Steam/Valve certainly has the proper infrastructure for something like that: http://store.steampowered.com/stats/content/

 

Further, realistically this game is still 2 years out, by that time Digital Distribution will likely be even more ingrained, with the "Next Generation Consoles" hopefully already out with it as a basic feature and bandwidth/size will be even less of a problem it is today, so I'm all for it even if they need a larger-than-usual install size, Baldur's Gate was also kind of a pioneer at its time:

 

bg-saga1.jpg

 

They certainly don't need to compromise quality for a size-tradeoff as a lot of console games do, and if they do at least offer options for the people that want them :p

Edited by D3xter

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As for transportation: It would be realistic to expect 5 DVDs or 1 Blue Ray, similar to BG (5 CDs or one DVDs) a 25 GB download also is quite a bit, many internet providers cap your bandwith after a certain number of GB per month, and it will also be a heavy load on the servers.

 

I live in Australia where the internet is bloody expensive and even we have pretty good download plans available now. 5 years ago I was on 20GB a month, now I'm on 300 - same price

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I'm on TPG, but I have a Telstra exchange only in my area. Thus, TPG off-net.

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Since this is a background bitmap, not a texture, there is no need to keep the whole area in the graphic card memory, only the visible part needs to be copied to the screen, the rest can be stored in system memory. An issue are loading times, though, especially when the area-bitmaps are compressed. So we'll have either a huge installation, or loading times that are considerably longer than BG (on the same PC).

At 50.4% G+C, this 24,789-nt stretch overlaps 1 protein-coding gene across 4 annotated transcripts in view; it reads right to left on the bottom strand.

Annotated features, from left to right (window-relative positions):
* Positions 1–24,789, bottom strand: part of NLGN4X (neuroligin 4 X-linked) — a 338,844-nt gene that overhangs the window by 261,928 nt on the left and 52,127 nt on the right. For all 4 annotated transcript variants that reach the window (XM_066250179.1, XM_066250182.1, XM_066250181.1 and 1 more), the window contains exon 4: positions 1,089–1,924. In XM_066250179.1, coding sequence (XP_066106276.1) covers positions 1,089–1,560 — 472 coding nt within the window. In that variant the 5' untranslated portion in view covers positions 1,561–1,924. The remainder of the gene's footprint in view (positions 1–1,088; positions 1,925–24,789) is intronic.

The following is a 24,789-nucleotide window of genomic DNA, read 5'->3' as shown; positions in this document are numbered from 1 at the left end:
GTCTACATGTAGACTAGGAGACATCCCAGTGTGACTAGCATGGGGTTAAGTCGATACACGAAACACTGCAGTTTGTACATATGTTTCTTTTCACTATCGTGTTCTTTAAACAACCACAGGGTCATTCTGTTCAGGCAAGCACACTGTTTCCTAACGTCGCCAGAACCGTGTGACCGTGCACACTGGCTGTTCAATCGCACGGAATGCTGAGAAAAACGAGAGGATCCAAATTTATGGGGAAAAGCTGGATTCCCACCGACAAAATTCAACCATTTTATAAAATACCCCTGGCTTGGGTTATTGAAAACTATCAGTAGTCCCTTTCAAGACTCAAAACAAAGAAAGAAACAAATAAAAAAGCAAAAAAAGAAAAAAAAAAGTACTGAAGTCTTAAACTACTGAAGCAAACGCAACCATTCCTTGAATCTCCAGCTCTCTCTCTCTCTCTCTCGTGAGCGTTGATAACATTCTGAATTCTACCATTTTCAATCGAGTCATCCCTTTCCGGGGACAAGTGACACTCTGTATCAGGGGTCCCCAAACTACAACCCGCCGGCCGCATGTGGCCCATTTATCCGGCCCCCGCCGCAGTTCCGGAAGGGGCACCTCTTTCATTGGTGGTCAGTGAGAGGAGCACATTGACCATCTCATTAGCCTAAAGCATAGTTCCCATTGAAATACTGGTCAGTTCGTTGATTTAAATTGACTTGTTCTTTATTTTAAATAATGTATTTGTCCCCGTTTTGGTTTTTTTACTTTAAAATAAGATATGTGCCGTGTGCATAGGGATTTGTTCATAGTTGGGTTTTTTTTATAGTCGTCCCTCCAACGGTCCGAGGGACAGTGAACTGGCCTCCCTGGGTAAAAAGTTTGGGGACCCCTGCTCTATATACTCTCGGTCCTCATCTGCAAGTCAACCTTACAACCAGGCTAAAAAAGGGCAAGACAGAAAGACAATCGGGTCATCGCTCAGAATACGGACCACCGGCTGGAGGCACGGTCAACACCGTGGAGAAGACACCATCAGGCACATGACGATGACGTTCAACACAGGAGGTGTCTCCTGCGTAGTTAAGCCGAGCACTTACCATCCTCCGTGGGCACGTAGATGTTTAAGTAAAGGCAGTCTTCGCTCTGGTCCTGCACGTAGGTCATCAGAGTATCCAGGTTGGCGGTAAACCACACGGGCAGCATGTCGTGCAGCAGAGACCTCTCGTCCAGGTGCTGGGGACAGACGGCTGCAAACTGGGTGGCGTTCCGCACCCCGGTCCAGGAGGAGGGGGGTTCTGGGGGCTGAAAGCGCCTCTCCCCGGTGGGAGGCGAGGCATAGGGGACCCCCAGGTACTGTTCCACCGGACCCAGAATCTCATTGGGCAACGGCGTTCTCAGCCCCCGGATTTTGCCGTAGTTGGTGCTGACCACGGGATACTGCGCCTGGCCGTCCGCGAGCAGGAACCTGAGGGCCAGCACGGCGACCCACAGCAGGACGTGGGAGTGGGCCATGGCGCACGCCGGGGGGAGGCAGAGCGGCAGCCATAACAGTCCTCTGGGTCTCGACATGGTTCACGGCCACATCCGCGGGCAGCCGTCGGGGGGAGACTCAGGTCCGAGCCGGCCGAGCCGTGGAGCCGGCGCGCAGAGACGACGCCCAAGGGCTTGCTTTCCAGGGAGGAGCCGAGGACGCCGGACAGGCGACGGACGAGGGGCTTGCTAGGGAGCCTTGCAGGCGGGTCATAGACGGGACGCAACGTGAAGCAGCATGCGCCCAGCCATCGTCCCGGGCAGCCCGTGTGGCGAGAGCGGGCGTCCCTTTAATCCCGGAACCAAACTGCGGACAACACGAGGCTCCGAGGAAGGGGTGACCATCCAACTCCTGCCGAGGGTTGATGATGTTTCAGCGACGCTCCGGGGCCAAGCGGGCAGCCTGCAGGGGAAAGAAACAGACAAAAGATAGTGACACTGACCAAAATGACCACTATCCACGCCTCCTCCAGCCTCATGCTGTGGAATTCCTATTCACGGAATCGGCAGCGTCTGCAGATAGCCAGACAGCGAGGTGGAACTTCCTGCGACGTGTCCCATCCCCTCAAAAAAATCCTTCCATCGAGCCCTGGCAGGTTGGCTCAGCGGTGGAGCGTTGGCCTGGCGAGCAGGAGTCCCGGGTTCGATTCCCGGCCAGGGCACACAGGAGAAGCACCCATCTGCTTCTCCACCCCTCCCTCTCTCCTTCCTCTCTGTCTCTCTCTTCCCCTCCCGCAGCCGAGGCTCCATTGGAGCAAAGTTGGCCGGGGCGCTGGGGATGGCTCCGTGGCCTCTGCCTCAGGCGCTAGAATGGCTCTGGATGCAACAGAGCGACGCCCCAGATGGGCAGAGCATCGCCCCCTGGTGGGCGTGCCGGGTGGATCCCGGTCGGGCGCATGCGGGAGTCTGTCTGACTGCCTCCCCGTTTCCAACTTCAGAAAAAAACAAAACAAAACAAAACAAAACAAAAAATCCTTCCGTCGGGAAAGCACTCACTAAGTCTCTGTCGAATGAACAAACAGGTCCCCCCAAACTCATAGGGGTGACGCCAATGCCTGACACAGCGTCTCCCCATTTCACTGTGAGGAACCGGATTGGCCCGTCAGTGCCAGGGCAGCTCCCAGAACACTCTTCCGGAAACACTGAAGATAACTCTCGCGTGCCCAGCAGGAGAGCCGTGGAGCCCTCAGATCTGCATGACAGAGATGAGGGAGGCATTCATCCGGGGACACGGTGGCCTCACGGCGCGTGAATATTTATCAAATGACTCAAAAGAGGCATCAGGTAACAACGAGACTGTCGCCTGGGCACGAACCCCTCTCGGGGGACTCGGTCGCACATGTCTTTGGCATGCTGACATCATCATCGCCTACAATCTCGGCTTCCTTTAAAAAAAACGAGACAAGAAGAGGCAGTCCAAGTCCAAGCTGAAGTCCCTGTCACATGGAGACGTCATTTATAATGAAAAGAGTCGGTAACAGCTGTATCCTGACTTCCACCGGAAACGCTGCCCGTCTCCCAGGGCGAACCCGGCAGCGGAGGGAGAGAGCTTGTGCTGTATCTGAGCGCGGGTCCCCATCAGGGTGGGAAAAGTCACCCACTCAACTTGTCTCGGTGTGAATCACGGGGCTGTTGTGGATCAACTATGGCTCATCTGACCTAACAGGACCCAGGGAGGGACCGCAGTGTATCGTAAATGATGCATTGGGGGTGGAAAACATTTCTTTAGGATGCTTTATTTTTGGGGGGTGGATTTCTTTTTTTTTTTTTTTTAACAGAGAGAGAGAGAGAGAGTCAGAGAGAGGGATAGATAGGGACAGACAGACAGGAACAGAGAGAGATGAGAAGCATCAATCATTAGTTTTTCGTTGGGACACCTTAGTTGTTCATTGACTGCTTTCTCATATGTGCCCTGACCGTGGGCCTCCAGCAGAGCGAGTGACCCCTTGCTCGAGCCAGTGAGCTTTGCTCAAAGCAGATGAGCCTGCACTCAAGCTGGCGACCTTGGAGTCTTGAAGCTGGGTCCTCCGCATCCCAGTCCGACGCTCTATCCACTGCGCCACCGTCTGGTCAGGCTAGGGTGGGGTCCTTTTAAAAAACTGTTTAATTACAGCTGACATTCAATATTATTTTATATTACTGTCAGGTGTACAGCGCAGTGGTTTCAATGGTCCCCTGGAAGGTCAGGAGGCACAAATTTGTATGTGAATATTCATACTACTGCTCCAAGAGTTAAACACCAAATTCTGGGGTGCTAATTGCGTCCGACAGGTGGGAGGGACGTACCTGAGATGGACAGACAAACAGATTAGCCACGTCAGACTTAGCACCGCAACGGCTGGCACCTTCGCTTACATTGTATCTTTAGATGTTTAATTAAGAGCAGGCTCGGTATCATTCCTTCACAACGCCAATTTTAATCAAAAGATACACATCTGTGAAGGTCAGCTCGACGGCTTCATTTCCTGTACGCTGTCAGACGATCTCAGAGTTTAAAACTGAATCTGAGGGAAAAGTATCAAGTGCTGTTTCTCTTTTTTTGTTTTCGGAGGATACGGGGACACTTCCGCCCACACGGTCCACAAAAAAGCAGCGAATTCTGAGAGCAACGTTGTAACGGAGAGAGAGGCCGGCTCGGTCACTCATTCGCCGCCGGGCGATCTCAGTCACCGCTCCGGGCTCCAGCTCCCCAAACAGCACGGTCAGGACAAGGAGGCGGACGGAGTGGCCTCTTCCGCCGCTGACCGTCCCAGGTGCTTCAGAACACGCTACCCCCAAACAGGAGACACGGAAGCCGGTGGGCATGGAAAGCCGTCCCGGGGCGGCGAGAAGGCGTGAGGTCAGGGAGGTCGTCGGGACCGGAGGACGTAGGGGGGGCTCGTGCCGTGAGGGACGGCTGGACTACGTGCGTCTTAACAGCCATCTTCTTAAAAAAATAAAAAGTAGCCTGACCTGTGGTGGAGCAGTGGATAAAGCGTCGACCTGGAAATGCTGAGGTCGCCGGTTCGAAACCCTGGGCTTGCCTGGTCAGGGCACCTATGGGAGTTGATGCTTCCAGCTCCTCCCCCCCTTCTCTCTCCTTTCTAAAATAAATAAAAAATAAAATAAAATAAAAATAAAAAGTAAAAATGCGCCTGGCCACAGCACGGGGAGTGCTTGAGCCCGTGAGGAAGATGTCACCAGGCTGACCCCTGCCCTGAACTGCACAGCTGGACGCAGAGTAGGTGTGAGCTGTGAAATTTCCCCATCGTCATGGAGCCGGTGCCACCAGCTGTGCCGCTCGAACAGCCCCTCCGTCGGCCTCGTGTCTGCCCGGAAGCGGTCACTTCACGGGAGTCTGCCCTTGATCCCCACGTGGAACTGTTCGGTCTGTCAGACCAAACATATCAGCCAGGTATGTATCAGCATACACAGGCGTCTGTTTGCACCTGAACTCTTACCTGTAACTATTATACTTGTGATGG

As for transportation: It would be realistic to expect 5 DVDs or 1 Blue Ray, similar to BG (5 CDs or one DVDs) a 25 GB download also is quite a bit, many internet providers cap your bandwith after a certain number of GB per month, and it will also be a heavy load on the servers.

 

Technically you should be able to stream bitmap data provided that it's organised correctly. This brings down the image footprint massively.


I came up with Crate 3.0 technology. 

Crate 4.0 - we shall just have to wait and see.

Down and out on the Solomani Rim
Now the Spinward Marches don't look so GRIM!


 

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Personally, given the workload they have in front of them I would be okay with seamless tiled textures that ended up being the same resolution. Before you trip, remember that most 3D environments are made from tile sets now. Diablo 2 had a seamless 2D tile set and I thought it looked great at the time. And, just as was done in D2... They could make static multi-tile overlays for the areas where they just can't get the exact look with tiles. Let's face it, 6 different 640x480 squares of... you know... grass would be all the grass they'd need to draw. If they allowed tiles to overlap with transparency, the way tiled 3D environments can be done, then you're looking at limitless detail achieved with fewer actual drawings.